Recently we’ve put an extra sleeping cot in the study. A pleasant consequence is that my 12-year-old son likes to lie on it and peruse my book shelves. He passes by the American, Balkan, and Byzantine, English, and Irish history books with celerity, honing in on my collection of role-playing games. Securely tucked away was a 1981 copy of the Call of Cthulhu boxed set, a famous RPG in which characters investigating the horrific environs and creatures of H.P. Lovecraft’s stories go insane and die. Talk about treasures. We cracked it open and gazed at the components: a thin, stapled rule book, a thinner Basic Role-Playing rule book, a world map of Cthulhu sites (with tentacles), character sheets and cutouts, and a guide to playing in 1920, a Chaosium Games catalog. Personally, that was the coolest bit. I’ll show you; I’ll scan some of the pages and we’ll all have a laugh. Coincidentally, his chum and he have decided they want to play Call of Cthulhu. I’ve never played it, truth be told. But serendipity prevailed, and after finding the boxed set we called his buddy and arranged a Friday night sleep over.
I didn’t feel like bringing the boxed set to work, so I dragged along my copy of the Sixth Edition Rules, knowing that there were several adventures in the book. I don’t want to learn the gaming system, sorry. Scanning it, it seems similar to D&D, which of course I know, but with slight differences. It also uses an assload of multi-sided dice, and I’m not into the weirdo gaming dice anymore. I’m even tiring of the ubiquitous ten-sided die, used in many, many role-playing games. I like a six-sided die. It’s a cube, it’s common, and a pair or more feel right when I’m rattling them in my hand before rolling. But, I don’t need to learn the system. Over our camping weekend – detailed in all it’s glory here – I brought Vs. Monsters, an Indie RPG that is simple and straightforward. My son and I played a test Vs. Monsters game. It is easy. Really easy. So, I don’t need to learn the Basic-Role-Playing-System, or whatever the rules of Call of Chtulhu are called. I can slap the adventure on top of the Vs. Monsters rules and away we go. Sure, that will work.
Reading the Wikipedia entry on the Call of Cthulhu game, is see that the boxed set produced in 1981 is in fact the first edition of the game. Shit. I didn’t know that. I wonder what that goes for. I’ll have to ask some of my book-selling friends.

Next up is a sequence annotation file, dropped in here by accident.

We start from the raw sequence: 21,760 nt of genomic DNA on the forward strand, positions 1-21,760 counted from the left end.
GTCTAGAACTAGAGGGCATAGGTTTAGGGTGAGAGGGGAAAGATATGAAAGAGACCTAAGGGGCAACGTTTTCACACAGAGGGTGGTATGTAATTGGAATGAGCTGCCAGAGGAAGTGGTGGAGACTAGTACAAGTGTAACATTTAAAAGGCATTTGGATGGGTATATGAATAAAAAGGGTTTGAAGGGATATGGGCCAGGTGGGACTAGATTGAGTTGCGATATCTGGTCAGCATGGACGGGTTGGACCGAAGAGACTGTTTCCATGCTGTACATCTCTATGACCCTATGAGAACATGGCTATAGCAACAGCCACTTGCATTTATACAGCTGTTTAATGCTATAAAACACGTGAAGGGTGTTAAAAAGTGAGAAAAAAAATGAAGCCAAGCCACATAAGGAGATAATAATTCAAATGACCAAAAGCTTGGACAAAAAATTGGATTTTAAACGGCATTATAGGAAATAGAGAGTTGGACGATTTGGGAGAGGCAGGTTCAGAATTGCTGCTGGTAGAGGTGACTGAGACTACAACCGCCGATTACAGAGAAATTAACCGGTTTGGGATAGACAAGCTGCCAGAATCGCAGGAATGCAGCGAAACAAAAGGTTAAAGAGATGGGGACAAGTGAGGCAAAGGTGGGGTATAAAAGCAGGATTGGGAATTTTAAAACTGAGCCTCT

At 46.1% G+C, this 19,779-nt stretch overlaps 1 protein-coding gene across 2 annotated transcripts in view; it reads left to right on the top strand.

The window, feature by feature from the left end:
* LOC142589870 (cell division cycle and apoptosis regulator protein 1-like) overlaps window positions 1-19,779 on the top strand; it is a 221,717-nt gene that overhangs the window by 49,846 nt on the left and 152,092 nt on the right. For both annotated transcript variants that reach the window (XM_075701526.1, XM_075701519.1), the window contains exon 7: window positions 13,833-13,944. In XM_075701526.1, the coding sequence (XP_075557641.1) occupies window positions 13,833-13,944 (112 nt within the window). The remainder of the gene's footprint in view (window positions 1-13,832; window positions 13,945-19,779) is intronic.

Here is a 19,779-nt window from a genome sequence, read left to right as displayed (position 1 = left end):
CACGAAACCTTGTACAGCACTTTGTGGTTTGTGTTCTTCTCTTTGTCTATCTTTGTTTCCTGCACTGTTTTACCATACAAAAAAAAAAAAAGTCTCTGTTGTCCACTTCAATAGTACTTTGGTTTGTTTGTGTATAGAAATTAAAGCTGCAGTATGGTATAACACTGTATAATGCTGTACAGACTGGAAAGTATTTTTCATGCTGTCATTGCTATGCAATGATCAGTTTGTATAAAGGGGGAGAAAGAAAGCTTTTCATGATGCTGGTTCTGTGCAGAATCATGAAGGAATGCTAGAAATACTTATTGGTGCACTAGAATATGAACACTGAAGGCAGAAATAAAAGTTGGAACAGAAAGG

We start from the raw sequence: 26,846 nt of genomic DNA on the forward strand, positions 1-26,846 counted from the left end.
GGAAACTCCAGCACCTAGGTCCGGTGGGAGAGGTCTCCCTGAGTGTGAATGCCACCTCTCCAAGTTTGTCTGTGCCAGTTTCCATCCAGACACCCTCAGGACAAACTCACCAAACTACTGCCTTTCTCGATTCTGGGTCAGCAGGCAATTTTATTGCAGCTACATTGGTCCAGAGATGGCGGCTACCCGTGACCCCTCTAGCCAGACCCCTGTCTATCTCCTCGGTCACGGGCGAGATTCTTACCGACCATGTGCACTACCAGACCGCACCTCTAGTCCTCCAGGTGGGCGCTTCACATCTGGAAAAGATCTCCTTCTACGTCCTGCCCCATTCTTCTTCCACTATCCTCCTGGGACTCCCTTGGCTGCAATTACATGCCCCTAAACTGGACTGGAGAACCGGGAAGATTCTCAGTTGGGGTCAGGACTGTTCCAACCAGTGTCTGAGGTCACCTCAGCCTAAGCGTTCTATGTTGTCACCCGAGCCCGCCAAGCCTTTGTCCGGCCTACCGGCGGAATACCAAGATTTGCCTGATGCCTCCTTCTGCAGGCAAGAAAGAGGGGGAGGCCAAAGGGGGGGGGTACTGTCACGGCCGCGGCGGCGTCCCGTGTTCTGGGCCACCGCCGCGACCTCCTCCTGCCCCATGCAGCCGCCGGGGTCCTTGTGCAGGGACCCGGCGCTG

The first adventure I find is “The Haunting”, which is a renamed version of “The Haunted House”, apparently a famous scenario that is many players’ first Call of Cthulhu experience. Well, I hope I’m not screwing the pooch running this with Vs. Monsters rules, but what the hell. While I do have some free time at work to read non-work books, I don’t have a lot of it. Reading the scenario, it’s kind of grim. Mass murder. Insane asylums. Why do the boys want to play this? Hype, probably. I know a lot of games who talk about how grand CoC is, how fantastic, how much better a gaming experience than wandering around a dungeon killing monsters and taking their loot. I see. It is so cooler to wander around a haunted house and BE killed. How Bohemian. Maybe the boys and I will start smoking and wearing black during the game. I doubt that.
The first part of the adventure asks the players to wander Boston looking for clues. Anybody need a Scooby snack? It isn’t obvious to me that the character should go to the library, clerks office, police station, and city newspaper for clues, and it won’t be for the boys. I guess that is a staple of the game, heading to the library before confronting the mind-bending monsters. Working in a library, I have bad news for you folks; you don’t go to the library before meeting the mind-bending monsters, you meet the monsters at the library. They are called librarians, and it will definitely warp your thinking trying to figure out what exactly they do. By all means, for your own sanity, don’t talk to them. I digress.
So, that’s my day. I’ve got a few minutes here so I’ll pound the book. If I’m not back later today, with a full report on gaming prep, I’ll log in Monday and recount our tale of gripping horror, greasy pizza, and gnashing, metal-clad teeth (both boys have braces).